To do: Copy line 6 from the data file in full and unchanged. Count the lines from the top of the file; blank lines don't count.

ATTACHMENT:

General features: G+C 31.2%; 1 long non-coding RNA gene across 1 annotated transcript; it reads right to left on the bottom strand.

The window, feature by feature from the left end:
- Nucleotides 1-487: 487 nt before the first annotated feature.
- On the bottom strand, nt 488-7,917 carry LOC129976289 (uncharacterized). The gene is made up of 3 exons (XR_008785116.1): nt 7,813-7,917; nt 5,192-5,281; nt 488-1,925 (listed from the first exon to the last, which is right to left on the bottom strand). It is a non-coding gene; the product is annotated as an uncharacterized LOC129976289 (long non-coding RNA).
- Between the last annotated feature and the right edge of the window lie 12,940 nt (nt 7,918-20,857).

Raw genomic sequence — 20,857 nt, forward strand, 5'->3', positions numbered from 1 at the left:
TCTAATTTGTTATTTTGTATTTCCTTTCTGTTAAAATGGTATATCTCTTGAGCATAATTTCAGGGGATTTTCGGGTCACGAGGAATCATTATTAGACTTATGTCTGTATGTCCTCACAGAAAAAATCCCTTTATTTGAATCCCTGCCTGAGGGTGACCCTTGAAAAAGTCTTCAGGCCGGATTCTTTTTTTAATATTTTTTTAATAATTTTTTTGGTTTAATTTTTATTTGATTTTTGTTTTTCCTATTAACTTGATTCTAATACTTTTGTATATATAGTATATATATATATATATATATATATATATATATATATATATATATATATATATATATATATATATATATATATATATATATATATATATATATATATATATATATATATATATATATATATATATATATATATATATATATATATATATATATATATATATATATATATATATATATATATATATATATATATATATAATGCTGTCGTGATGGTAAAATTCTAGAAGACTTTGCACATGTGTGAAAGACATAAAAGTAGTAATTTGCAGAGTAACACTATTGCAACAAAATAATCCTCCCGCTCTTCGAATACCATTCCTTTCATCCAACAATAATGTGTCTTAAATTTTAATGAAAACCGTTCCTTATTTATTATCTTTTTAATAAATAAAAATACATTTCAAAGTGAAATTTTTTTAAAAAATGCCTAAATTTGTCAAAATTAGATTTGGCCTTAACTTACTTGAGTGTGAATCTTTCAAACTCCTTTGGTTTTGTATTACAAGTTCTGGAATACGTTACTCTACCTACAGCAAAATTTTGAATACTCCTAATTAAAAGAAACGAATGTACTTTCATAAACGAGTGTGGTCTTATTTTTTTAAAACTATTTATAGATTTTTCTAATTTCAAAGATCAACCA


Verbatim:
Raw genomic sequence — 20,857 nt, forward strand, 5'->3', positions numbered from 1 at the left: